“I guess what I really want is to be a bug.”
A boy in the back of the classroom immediately laughs, triggering a few more giggles from peers. The teacher shushes them, but tries the question again.
“Bugs are wonderful, but I think you may have misunderstood the question. What is it you’d like to be when you grow up? What job would you like to have?”
The room sits in silence for a moment. A murmur of stifled laughter squeaks out before the teacher once again hushes it, her patience growing thin.
Kelsey stands at the front of the room, uneven blonde bangs sticking to her porcelain skin. Her arms dangle awkwardly at her side, a puppet without a puppeteer. She holds herself as if she’s waiting for someone to tell her how to move, how she should conduct herself.
She opens her mouth and a softness comes out, almost winded. “I know what you meant. And I have the same answer. I want to be a bug.”
The room explodes. The laughter isn’t as easily squashed, echoing off stucco-lined ceilings and dim windows. Kelsey shrinks in her skin, tugs at the bottom of her shirt. The clock on the wall seems to have stopped. Perfect, she thinks. Of all moments to freeze, this is the one.
“YOU CAN’T BE A BUG, WEIRDO!” yells Tommy, a boy confident he’s two sizes bigger than he truly is. He throws his head back, cackles at his own observation. More powerful this time around, the teacher demands order and tosses out potential punishments. The words “no recess” seem to settle the zoo.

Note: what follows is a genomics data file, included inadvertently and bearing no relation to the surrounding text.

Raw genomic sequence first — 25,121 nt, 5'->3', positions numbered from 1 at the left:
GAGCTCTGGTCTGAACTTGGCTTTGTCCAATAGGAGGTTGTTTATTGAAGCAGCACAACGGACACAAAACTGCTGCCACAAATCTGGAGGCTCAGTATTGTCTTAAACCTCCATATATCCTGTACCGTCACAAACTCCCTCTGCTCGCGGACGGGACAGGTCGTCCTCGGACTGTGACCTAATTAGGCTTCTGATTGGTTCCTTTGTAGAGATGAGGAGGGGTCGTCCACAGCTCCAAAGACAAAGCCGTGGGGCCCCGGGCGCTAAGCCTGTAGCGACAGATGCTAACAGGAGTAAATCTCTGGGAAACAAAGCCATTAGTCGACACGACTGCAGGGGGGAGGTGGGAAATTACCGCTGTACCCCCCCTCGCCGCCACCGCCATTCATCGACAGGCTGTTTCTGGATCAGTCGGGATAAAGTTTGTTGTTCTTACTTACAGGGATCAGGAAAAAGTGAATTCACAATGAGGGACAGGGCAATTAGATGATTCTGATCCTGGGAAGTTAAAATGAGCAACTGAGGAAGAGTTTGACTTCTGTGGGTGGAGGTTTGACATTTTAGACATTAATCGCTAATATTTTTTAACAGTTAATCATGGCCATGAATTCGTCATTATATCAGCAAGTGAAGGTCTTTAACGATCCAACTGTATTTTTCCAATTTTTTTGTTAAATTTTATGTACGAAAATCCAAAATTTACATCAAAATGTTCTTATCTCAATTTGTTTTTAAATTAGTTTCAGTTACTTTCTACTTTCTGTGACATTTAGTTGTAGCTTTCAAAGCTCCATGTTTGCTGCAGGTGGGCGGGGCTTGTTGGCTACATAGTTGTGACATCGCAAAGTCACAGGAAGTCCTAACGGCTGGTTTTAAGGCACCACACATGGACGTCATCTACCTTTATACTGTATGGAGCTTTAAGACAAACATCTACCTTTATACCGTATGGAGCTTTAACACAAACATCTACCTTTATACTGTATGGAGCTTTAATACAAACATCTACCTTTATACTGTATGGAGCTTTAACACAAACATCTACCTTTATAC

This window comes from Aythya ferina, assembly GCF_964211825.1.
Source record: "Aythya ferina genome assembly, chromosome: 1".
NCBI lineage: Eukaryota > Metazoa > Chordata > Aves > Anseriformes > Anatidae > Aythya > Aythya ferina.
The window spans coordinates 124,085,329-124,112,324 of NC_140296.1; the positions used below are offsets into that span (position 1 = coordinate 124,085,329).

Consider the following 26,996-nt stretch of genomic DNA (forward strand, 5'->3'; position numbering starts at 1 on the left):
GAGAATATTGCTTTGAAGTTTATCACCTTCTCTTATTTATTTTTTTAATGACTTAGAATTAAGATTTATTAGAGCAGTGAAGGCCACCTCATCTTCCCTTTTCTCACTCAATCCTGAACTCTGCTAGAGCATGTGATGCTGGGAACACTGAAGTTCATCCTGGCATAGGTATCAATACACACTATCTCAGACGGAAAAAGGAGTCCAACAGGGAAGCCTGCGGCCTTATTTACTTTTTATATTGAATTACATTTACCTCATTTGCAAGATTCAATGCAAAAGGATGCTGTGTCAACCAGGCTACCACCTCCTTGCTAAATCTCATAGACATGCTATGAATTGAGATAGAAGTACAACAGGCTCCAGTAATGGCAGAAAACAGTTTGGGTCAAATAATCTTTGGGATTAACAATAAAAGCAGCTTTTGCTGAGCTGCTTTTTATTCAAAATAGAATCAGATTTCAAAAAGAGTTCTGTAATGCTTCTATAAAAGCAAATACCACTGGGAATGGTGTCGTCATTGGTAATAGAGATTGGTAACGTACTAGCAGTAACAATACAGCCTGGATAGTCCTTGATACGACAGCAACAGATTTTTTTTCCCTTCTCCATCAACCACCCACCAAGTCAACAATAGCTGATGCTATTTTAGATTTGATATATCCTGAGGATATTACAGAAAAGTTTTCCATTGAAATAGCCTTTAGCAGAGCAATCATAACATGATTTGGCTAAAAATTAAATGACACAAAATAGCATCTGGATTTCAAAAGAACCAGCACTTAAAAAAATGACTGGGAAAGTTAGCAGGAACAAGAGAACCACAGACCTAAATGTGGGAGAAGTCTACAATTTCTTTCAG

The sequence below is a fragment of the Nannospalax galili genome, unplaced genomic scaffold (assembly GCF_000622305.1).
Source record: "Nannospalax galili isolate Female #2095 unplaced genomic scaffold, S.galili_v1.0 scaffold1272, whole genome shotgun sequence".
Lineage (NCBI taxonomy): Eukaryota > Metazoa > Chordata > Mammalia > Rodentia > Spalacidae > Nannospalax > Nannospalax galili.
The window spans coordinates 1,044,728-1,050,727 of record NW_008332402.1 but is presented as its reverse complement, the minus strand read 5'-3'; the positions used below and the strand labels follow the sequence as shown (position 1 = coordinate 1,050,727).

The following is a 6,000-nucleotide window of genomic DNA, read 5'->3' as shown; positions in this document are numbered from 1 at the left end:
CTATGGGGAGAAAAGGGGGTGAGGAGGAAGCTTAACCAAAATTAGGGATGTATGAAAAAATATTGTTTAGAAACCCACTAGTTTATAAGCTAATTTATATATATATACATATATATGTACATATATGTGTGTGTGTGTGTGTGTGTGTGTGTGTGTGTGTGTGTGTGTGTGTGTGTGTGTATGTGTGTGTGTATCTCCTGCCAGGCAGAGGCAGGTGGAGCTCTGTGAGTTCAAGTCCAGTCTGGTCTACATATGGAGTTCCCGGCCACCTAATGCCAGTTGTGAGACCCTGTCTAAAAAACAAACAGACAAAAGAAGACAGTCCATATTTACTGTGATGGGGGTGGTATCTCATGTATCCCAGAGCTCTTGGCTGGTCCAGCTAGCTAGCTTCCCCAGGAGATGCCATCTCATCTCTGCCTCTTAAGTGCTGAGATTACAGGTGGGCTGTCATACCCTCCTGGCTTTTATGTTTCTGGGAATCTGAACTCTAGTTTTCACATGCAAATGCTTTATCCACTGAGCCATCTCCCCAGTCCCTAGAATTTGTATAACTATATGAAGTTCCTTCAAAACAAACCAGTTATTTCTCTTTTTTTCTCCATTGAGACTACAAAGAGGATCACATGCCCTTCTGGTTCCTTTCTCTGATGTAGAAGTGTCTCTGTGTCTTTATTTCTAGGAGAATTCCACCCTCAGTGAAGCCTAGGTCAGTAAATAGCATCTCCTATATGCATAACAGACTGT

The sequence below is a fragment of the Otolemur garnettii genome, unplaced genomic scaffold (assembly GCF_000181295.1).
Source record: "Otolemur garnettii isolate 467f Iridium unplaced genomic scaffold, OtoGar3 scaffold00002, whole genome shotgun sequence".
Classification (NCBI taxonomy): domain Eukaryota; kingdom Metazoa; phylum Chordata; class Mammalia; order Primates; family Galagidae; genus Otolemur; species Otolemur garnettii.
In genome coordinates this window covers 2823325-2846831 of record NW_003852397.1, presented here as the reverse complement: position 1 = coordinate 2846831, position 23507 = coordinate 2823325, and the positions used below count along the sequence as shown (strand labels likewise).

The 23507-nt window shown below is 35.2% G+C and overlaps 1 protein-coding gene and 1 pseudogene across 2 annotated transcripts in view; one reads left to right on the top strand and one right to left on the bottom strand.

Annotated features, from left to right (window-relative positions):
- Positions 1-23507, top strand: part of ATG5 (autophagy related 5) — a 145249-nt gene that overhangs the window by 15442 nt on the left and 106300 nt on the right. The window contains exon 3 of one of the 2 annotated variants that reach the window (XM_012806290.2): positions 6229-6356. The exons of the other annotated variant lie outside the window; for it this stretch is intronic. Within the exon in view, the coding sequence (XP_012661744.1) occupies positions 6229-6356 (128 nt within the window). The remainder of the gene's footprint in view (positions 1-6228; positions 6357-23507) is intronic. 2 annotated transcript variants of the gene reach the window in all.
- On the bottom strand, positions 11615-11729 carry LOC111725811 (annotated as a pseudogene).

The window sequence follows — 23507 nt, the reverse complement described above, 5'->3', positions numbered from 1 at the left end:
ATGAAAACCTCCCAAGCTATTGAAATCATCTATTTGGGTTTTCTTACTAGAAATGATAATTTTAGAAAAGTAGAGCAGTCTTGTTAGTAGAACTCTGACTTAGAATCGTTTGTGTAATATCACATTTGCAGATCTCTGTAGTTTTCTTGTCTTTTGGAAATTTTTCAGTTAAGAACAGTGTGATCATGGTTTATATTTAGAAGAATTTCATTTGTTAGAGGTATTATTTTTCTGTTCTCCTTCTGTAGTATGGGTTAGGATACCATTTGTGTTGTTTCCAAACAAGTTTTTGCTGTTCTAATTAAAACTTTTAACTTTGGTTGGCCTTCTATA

But Kelsey remains standing, no tears or flushed cheeks. She imagines herself at the helm of a boat, designating positions for all her classmates to go. Perhaps she’d make Tommy walk the plank. No, no, I’m better than that. Cerulean waves lap at the side, a rocking occurs, and her feet sway along with it.
She closes her eyes and is suddenly three years old again. She toddles, her family surrounding her at their old lake house, embers from a fire flickering in the distance. She watches a line of ants militantly march towards a mound in the dirt, points at it with her little fingers.
“Isn’t it beautiful? They always work together. They know they can accomplish so much more when in a team,” her mother explains, lifting Kelsey into her arms.
Kelsey opens her eyes, her voice now firm.
“I understand. But I would like to be a bug.”